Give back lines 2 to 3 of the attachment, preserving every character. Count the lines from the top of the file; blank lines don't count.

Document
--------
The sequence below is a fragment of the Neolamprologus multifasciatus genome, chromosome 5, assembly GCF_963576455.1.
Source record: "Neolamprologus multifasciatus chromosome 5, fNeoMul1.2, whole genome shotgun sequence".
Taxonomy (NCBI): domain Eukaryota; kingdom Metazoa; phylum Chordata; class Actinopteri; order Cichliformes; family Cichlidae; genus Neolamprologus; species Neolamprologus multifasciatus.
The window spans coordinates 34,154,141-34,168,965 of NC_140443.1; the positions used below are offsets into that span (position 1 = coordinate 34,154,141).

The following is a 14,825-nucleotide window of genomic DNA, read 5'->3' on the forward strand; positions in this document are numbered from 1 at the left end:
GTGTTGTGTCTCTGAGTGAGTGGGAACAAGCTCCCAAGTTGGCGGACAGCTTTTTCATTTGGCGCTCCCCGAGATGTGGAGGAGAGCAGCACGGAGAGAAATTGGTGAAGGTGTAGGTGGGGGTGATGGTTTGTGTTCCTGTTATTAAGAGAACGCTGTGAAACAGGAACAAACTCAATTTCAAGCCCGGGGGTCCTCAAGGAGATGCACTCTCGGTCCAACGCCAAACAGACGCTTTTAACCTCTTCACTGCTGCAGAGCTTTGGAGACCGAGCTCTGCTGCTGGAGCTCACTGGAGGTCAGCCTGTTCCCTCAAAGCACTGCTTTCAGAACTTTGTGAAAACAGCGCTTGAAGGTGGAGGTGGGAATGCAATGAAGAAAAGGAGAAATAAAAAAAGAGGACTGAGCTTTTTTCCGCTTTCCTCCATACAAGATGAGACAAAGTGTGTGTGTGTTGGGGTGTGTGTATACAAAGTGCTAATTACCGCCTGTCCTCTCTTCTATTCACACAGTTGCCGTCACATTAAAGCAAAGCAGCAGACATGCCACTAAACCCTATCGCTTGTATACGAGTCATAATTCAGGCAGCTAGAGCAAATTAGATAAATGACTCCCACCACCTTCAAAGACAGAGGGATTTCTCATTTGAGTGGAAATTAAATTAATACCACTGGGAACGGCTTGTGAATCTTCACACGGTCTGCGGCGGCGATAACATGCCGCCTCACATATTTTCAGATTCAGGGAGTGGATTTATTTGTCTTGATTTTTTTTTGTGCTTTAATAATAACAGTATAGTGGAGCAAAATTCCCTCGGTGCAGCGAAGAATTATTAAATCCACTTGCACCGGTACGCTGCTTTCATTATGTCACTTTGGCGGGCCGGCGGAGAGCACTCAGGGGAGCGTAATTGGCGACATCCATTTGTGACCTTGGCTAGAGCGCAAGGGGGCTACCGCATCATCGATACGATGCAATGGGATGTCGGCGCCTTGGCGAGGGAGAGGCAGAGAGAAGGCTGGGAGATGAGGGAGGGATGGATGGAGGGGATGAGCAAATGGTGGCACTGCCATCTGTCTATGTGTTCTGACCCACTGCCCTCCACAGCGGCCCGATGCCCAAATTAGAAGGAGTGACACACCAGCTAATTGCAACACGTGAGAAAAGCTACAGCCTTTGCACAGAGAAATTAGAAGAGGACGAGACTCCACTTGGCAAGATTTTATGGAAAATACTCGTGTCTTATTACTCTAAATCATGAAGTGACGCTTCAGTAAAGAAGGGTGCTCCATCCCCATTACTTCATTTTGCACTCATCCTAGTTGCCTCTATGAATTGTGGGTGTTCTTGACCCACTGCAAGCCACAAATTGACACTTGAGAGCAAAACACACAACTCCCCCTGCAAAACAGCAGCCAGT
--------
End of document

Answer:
Source record: "Neolamprologus multifasciatus chromosome 5, fNeoMul1.2, whole genome shotgun sequence".
Taxonomy (NCBI): domain Eukaryota; kingdom Metazoa; phylum Chordata; class Actinopteri; order Cichliformes; family Cichlidae; genus Neolamprologus; species Neolamprologus multifasciatus.